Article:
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Published 6/1/2010
Thomas B. Fleeter, MD

Understanding reinsurance

Protection for the companies that protect you

Everyone understands the basic principle behind insurance. Individuals or groups reduce their financial risk by pooling their money with others who have a similar risk. When a loss occurs, a large fund is available to offset it.

Similarly, insurance companies are faced with the problem of how to make the law of large numbers work to their advantage. Most insurance companies use their reserves to provide a significant source of revenue as investment income. Any unexpectedly large loss would interfere with that income stream, and having to pay the full amount of every claim could affect the company’s ratings and even its ability to stay in business. For that reason, nearly every large insurance company buys “reinsurance” coverage.

Reinsurance coverage helps to stabilize expected results, strengthening the primary insurer’s financial situation and protecting against catastrophic losses. In its simplest form, reinsurance, sometimes known as secondary insurance, indemnifies the primary insurer for a portion of losses sustained beyond a certain limit in exchange for a premium payment.

Reinsurance requires large amounts of money. Most risks requiring secondary insurance are too big for any one company to underwrite alone. As a result, a worldwide marketplace has developed to share these risks. Although any insurance company can technically write reinsurance, a small group of companies—including Lloyds of London, Swiss Re, Berkshire Hathaway Re, Hartford Re, and Everest Re—dominates the reinsurance market.

Reinsurance rates are not regulated but are negotiated. In 2007, primary insurance companies collected $861 billion in total premiums while reinsurance companies had total premiums of $96 billion. Reinsurance intermediaries assist the primary insurers in obtaining high-quality, low-cost reinsurance. With their broad access to reinsurance companies, intermediaries serve a valuable role in shopping the market for the most competitive rates and negotiating reinsurance contracts. Typically, a reinsurance broker is paid a percentage of the premiums to locate willing reinsurers and help negotiate the rates and terms of the reinsurance policy.

Types of contracts
There are two types of reinsurance contracts: treaty and facultative. In treaty insurance, the reinsurer accepts a specific level of risk from the primary insurer. The primary insurer must cede and the reinsurer must accept all risks that fall within terms of the agreement. Treaty insurance is a partnership in which the insurer and reinsurer share risks at an agreed-upon level.

Risk sharing under a treaty reinsurance contract may be determined in two ways. Under a quota sharing arrangement, the primary insurer and reinsurer share in the premiums and losses of every policy on a fixed percentage basis. Under a surplus sharing arrangement, the insurer selects the amount of risk at or above a minimum retention level and covers all claims to that level. The reinsurer then covers the remainder of the claim payment up to a predetermined limit. Premiums and claims are not shared proportionally.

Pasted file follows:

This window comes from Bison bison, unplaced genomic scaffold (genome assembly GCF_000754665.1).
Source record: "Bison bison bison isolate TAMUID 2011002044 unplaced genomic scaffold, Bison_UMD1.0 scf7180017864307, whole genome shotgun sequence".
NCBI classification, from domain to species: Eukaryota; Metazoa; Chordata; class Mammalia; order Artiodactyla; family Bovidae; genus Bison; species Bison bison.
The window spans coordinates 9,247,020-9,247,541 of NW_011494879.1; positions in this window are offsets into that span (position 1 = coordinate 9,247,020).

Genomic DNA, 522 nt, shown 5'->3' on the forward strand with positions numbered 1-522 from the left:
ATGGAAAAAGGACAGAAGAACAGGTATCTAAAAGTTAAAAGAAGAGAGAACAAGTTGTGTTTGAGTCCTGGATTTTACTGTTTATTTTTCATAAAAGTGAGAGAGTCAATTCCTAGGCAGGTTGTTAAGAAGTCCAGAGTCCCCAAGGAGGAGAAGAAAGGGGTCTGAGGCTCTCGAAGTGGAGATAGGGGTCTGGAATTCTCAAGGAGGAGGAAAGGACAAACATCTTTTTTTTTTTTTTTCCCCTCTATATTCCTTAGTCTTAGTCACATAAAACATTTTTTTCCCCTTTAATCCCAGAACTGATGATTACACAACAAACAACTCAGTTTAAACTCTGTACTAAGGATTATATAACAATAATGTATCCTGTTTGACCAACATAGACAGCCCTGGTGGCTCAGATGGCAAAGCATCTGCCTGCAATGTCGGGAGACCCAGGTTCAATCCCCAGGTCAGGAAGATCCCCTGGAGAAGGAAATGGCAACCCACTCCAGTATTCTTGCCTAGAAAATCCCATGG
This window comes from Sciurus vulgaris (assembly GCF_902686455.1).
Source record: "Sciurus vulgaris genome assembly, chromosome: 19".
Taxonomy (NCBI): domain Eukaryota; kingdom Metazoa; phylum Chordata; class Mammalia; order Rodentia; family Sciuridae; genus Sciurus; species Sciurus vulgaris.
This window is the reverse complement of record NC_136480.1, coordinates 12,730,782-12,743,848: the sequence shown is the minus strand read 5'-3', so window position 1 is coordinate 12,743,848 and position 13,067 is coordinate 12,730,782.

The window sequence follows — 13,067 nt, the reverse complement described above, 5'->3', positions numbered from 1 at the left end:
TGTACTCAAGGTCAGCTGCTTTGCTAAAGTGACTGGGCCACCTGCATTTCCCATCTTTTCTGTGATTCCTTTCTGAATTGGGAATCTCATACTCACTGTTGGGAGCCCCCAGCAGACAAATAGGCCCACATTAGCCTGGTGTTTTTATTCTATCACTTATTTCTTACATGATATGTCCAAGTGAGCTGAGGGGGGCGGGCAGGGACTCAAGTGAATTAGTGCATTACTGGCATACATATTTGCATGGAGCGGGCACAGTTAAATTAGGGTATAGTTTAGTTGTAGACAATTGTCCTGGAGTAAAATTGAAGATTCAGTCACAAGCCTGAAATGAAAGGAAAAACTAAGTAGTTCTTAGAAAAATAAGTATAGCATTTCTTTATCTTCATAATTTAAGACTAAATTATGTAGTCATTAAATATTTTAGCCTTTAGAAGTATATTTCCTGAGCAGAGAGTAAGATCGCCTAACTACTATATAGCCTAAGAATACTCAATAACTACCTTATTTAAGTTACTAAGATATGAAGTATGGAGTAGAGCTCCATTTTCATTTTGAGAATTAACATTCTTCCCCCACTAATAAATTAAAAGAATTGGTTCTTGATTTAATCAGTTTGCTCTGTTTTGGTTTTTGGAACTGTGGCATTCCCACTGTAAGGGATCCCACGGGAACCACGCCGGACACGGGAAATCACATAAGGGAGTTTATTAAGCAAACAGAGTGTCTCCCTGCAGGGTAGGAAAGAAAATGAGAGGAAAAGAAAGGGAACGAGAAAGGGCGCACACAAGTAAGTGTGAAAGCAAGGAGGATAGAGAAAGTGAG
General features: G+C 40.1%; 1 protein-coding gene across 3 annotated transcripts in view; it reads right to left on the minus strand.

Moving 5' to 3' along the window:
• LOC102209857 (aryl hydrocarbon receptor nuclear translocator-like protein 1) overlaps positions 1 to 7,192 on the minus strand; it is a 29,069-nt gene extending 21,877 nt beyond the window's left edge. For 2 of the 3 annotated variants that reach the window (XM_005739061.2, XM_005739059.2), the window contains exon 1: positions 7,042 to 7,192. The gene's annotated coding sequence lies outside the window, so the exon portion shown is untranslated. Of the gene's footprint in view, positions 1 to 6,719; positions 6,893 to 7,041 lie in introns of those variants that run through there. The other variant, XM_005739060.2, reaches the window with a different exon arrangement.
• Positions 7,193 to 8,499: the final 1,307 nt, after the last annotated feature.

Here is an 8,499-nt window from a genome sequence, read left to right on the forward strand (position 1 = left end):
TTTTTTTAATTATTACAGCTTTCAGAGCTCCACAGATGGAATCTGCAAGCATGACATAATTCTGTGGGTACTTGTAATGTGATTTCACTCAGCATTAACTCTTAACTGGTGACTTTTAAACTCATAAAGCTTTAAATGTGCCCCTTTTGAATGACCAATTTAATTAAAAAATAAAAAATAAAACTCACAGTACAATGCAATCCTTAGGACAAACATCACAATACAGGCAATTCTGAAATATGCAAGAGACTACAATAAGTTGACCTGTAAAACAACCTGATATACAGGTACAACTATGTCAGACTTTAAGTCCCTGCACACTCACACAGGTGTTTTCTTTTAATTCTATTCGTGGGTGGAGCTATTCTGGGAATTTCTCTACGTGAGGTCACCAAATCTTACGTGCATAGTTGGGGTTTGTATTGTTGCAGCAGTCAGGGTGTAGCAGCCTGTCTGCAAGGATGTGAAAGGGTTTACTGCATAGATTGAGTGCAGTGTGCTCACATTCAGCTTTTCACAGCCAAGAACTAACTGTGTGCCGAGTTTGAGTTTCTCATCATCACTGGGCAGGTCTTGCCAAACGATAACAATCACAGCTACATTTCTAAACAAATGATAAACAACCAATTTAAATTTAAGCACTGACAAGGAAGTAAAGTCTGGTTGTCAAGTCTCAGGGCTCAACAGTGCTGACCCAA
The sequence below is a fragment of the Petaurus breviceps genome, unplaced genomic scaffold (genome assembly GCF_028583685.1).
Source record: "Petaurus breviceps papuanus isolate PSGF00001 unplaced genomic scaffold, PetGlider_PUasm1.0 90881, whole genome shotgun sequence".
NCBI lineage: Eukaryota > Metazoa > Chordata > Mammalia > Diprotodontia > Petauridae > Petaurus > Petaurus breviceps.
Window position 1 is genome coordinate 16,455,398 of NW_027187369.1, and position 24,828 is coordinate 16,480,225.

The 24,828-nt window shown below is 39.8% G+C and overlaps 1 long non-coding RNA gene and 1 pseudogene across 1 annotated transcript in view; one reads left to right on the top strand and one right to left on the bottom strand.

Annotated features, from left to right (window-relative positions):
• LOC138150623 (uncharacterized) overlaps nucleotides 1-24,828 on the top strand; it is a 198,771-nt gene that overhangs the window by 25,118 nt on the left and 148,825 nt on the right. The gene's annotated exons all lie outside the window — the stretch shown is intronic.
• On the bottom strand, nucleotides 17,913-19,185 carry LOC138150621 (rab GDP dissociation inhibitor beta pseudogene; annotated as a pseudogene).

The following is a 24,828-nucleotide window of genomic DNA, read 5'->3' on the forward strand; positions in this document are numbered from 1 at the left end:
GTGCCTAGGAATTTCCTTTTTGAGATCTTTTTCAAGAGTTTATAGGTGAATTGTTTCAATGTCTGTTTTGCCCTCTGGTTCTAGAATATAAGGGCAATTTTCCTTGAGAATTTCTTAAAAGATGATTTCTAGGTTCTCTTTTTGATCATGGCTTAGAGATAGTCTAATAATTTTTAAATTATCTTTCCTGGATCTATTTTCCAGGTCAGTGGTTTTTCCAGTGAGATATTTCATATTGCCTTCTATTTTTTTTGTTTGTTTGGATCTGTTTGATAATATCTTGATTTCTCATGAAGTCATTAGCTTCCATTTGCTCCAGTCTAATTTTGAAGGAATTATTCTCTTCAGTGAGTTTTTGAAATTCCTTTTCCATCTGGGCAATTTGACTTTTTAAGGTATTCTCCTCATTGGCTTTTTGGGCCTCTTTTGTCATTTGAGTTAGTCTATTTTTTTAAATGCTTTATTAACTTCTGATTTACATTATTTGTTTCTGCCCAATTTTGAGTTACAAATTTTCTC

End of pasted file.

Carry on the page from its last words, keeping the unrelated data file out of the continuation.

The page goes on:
In facultative reinsurance, the primary insurer identifies which risks it wants to cover and which risks are ceded to the reinsurer. This type of reinsurance is less common because each policy is offered and considered on an individual risk basis. Facultative reinsurance normally is purchased by insurance companies for individual risks not covered by their reinsurance treaties, for amounts in excess of the monetary limits of their reinsurance treaties, and for unusual risks. Each facultative policy issued delineates the terms of each risk that is reinsured.

Reinsurance and medical liability
Reinsurance cost is a significant portion of each physician’s medical liability premium. Although the exact percentage of the cost of reinsurance compared to the total premium varies by state and specialty, reinsurance costs can exceed 50 percent of the premium. Because reinsurance covers losses above a specified threshold, the size of a medical liability judgment can have a major impact on premiums. The publicity that attends the largest jury verdicts can result in price shocks, leading insurance actuaries to make worst-case projections.

Securing reinsurance is a key factor in the success of all medical liability insurance companies, especially those that self-insure or use risk retention groups. To secure reinsurance coverage, a personal visit to the headquarters of the medical liability reinsurance company is required. Prior to the visit, the insurer must submit a listing of medical liability losses, a description of the medical liability market in the service areas, and a business plan. Reinsurance syndicates control billions of dollars and carefully select where to invest their funds.

Reinsurance plays a critical role in the stabilization of the insurance market. Although catastrophic losses and declining investment income have contributed to rising rates, medical liability losses have been a primary driver of increasing medical liability reinsurance premiums, which are passed along to the physician in higher medical liability premiums. Stabilizing the medical liability environment would result in decreased reinsurance costs and help lower individual premiums as well.

Thomas B. Fleeter, MD, is a member of the AAOS Medical Liability Committee. He can be reached at bonedock@comcast.net

Editor’s Note: Articles labeled Orthopaedic Risk Manager are presented by the Medical Liability Committee under the direction of contributing editor S. Jay Jayasankar, MD. Articles are provided for general information and are not legal advice; for legal advice, consult a qualified professional.

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